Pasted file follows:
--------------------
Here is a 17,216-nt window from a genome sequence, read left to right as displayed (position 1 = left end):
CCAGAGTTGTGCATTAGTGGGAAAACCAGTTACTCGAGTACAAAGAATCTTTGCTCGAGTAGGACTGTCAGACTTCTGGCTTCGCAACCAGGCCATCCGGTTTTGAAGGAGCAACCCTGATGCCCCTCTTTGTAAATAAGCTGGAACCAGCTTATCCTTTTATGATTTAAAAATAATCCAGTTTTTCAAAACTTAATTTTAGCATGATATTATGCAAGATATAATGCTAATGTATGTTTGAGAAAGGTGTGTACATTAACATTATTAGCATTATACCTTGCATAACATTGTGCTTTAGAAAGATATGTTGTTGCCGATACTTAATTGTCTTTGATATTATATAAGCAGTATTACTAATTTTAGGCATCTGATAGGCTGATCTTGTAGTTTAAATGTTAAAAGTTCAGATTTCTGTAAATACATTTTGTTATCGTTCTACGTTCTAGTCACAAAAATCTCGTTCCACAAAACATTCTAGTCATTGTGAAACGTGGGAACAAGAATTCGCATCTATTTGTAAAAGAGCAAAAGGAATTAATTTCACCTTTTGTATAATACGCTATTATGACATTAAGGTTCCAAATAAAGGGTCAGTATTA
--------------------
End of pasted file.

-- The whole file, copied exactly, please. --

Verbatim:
Here is a 17,216-nt window from a genome sequence, read left to right as displayed (position 1 = left end):
CCAGAGTTGTGCATTAGTGGGAAAACCAGTTACTCGAGTACAAAGAATCTTTGCTCGAGTAGGACTGTCAGACTTCTGGCTTCGCAACCAGGCCATCCGGTTTTGAAGGAGCAACCCTGATGCCCCTCTTTGTAAATAAGCTGGAACCAGCTTATCCTTTTATGATTTAAAAATAATCCAGTTTTTCAAAACTTAATTTTAGCATGATATTATGCAAGATATAATGCTAATGTATGTTTGAGAAAGGTGTGTACATTAACATTATTAGCATTATACCTTGCATAACATTGTGCTTTAGAAAGATATGTTGTTGCCGATACTTAATTGTCTTTGATATTATATAAGCAGTATTACTAATTTTAGGCATCTGATAGGCTGATCTTGTAGTTTAAATGTTAAAAGTTCAGATTTCTGTAAATACATTTTGTTATCGTTCTACGTTCTAGTCACAAAAATCTCGTTCCACAAAACATTCTAGTCATTGTGAAACGTGGGAACAAGAATTCGCATCTATTTGTAAAAGAGCAAAAGGAATTAATTTCACCTTTTGTATAATACGCTATTATGACATTAAGGTTCCAAATAAAGGGTCAGTATTA